Olympus Air Brings M43 Lenses to Phones—in Japan

Micro Four Thirds is calling in the Air tonight.

Credit: Olympus

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Olympus is dipping its toes into a new camera style with a product that's been hinted at for months now.

At Photokina, the company previewed an open-source platform based on the Micro Four Thirds system, designed to let you attach lenses to a clip-on smartphone mount. Now, a product based around this initiative is coming to Japan. Meet the new Olympus Air A01.

Featuring compatibility with Micro Four Thirds lenses from Olympus and Panasonic, the Olympus Air is close to Sony's QX-series, which also clips onto a smartphone. The Olympus Air is most comparable to the Sony QX1, which is compatible with the company's E-mount lens system.

It features minimal controls, wirelessly connecting to your smartphone and relying on it to pick up the slack. The outside of the QX1 only has a few switches, including a pronounced shutter button—something the Olympus Air also shares.

Credit: Olympus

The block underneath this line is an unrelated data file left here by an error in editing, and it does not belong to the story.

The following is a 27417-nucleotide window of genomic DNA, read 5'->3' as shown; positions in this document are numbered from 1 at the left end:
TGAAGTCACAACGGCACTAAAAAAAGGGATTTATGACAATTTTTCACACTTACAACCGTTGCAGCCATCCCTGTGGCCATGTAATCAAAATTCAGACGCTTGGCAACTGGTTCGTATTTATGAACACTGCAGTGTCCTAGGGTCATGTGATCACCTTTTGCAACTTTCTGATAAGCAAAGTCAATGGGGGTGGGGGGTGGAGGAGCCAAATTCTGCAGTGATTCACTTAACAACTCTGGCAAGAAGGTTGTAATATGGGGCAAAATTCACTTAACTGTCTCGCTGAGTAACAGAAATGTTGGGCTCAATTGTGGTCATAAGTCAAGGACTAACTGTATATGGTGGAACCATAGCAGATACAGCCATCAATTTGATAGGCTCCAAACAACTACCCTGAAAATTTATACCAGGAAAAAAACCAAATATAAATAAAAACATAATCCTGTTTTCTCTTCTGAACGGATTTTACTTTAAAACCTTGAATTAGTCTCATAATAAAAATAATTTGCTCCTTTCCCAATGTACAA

The Olympus Air is a Micro Four Thirds camera module meant to work with a smartphone.

For the price, the Olympus Air is shaping up to be a powerful little camera. It features a 16-megapixel Live MOS sensor, High Speed AF with eye detection, and a fully electronic shutter that can shoot continuously for up to 10 fps.

It communicates with a smartphone using WiFi and Bluetooth. On the app side of things, Olympus is building in some of its art filters and other fun photo functions. You can shoot to your smartphone's memory or to a micro SD card that slots into the Air itself. Finally, the Air is rated for a decent 310 shots on a charge using the CIPA battery standard.

For the price, the Olympus Air is shaping up to be a powerful little camera.

While the US and Europe won't get this product soon, it's launching in Japan in March. You can preorder it from Olympus's Japanese store site for a reasonable ¥36,504 (around $300) body-only or with the 14-42mm power zoom lens for ¥53,784 (around $450).

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Olympus is continuing to encourage unique use cases of its Air with the open-source OPC Hack and Make project. We'll get our hands on the little Air module at CP+ next week, and stay tuned for more information if Olympus chooses to launch the product elsewhere.

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